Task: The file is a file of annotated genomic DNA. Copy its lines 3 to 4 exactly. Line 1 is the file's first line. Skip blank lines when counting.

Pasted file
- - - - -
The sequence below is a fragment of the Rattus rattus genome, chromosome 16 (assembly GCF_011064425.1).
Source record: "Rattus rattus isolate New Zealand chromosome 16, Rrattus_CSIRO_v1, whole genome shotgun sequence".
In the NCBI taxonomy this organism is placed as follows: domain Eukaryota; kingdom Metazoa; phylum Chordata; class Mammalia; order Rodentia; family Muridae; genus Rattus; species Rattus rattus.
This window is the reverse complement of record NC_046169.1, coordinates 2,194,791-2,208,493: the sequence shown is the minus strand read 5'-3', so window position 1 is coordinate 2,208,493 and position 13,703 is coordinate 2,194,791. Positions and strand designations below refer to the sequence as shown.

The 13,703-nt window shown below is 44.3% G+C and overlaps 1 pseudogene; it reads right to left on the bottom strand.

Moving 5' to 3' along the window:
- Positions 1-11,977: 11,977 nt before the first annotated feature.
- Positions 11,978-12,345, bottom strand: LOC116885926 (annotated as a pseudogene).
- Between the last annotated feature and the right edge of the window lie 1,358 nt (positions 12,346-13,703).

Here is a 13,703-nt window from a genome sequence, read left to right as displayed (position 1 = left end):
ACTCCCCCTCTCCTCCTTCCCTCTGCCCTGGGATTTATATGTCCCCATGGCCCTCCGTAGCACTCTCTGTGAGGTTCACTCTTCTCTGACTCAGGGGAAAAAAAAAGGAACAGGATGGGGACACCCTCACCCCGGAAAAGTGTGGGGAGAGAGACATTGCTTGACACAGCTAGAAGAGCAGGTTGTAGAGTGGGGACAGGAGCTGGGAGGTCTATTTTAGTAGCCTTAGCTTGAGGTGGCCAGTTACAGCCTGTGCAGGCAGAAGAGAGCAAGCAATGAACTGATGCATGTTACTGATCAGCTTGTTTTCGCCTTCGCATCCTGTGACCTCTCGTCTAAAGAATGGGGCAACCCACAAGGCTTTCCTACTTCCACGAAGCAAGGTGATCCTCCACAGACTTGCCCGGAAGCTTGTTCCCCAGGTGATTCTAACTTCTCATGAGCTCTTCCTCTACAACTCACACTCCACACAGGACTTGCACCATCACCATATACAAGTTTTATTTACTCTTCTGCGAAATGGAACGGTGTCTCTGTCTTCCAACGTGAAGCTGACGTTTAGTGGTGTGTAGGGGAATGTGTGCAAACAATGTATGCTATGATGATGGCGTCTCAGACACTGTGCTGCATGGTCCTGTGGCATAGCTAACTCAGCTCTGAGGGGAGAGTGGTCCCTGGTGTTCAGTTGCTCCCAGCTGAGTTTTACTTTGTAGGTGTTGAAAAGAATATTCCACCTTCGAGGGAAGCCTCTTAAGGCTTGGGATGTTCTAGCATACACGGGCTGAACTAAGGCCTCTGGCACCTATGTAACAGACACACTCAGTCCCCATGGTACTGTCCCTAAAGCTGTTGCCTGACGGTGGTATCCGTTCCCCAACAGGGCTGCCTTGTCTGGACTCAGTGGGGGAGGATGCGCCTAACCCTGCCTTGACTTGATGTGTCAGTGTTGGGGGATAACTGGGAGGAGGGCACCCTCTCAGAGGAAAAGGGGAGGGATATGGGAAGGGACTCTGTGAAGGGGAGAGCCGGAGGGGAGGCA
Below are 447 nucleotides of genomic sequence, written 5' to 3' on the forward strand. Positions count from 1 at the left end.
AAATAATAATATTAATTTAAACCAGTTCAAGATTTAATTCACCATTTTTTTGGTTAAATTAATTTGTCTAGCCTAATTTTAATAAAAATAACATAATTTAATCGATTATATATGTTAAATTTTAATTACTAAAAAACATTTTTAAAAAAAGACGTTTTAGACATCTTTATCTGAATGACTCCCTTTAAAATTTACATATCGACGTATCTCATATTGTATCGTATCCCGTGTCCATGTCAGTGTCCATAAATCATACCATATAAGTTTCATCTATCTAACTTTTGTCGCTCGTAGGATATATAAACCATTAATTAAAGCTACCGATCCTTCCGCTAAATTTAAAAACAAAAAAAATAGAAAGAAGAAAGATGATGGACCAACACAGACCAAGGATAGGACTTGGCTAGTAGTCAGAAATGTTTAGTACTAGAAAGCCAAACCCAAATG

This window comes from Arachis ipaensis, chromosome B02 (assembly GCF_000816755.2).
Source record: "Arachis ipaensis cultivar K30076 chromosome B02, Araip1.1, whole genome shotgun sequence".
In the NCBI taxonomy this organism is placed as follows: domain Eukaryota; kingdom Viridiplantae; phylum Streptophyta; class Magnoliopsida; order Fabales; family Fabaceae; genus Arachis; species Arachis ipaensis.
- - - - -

In the NCBI taxonomy this organism is placed as follows: domain Eukaryota; kingdom Metazoa; phylum Chordata; class Mammalia; order Rodentia; family Muridae; genus Rattus; species Rattus rattus.
This window is the reverse complement of record NC_046169.1, coordinates 2,194,791-2,208,493: the sequence shown is the minus strand read 5'-3', so window position 1 is coordinate 2,208,493 and position 13,703 is coordinate 2,194,791. Positions and strand designations below refer to the sequence as shown.